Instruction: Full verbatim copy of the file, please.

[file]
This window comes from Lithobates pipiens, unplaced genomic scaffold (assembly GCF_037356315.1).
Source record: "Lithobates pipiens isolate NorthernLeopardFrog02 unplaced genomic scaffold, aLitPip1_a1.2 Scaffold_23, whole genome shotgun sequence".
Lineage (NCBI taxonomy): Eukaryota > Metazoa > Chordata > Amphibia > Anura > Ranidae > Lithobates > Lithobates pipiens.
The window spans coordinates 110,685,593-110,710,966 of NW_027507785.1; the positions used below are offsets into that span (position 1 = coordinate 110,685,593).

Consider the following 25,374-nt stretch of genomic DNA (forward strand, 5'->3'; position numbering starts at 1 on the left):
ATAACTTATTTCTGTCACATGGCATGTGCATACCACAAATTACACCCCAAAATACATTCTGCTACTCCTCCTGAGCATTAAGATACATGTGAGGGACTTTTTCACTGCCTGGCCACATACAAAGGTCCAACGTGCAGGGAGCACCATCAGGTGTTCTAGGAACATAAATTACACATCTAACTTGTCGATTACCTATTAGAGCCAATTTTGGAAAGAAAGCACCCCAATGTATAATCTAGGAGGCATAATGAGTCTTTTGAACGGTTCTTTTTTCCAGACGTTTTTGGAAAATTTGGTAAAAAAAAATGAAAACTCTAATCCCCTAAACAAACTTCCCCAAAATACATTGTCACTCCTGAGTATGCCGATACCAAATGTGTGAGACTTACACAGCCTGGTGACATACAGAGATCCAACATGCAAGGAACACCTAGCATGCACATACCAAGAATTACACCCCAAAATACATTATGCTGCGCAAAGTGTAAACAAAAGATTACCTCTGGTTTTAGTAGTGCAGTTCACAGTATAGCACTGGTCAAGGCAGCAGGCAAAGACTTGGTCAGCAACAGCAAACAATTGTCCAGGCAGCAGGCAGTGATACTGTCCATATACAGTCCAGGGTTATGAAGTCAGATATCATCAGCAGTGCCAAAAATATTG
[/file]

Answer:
This window comes from Lithobates pipiens, unplaced genomic scaffold (assembly GCF_037356315.1).
Source record: "Lithobates pipiens isolate NorthernLeopardFrog02 unplaced genomic scaffold, aLitPip1_a1.2 Scaffold_23, whole genome shotgun sequence".
Lineage (NCBI taxonomy): Eukaryota > Metazoa > Chordata > Amphibia > Anura > Ranidae > Lithobates > Lithobates pipiens.
The window spans coordinates 110,685,593-110,710,966 of NW_027507785.1; the positions used below are offsets into that span (position 1 = coordinate 110,685,593).

Consider the following 25,374-nt stretch of genomic DNA (forward strand, 5'->3'; position numbering starts at 1 on the left):
ATAACTTATTTCTGTCACATGGCATGTGCATACCACAAATTACACCCCAAAATACATTCTGCTACTCCTCCTGAGCATTAAGATACATGTGAGGGACTTTTTCACTGCCTGGCCACATACAAAGGTCCAACGTGCAGGGAGCACCATCAGGTGTTCTAGGAACATAAATTACACATCTAACTTGTCGATTACCTATTAGAGCCAATTTTGGAAAGAAAGCACCCCAATGTATAATCTAGGAGGCATAATGAGTCTTTTGAACGGTTCTTTTTTCCAGACGTTTTTGGAAAATTTGGTAAAAAAAAATGAAAACTCTAATCCCCTAAACAAACTTCCCCAAAATACATTGTCACTCCTGAGTATGCCGATACCAAATGTGTGAGACTTACACAGCCTGGTGACATACAGAGATCCAACATGCAAGGAACACCTAGCATGCACATACCAAGAATTACACCCCAAAATACATTATGCTGCGCAAAGTGTAAACAAAAGATTACCTCTGGTTTTAGTAGTGCAGTTCACAGTATAGCACTGGTCAAGGCAGCAGGCAAAGACTTGGTCAGCAACAGCAAACAATTGTCCAGGCAGCAGGCAGTGATACTGTCCATATACAGTCCAGGGTTATGAAGTCAGATATCATCAGCAGTGCCAAAAATATTG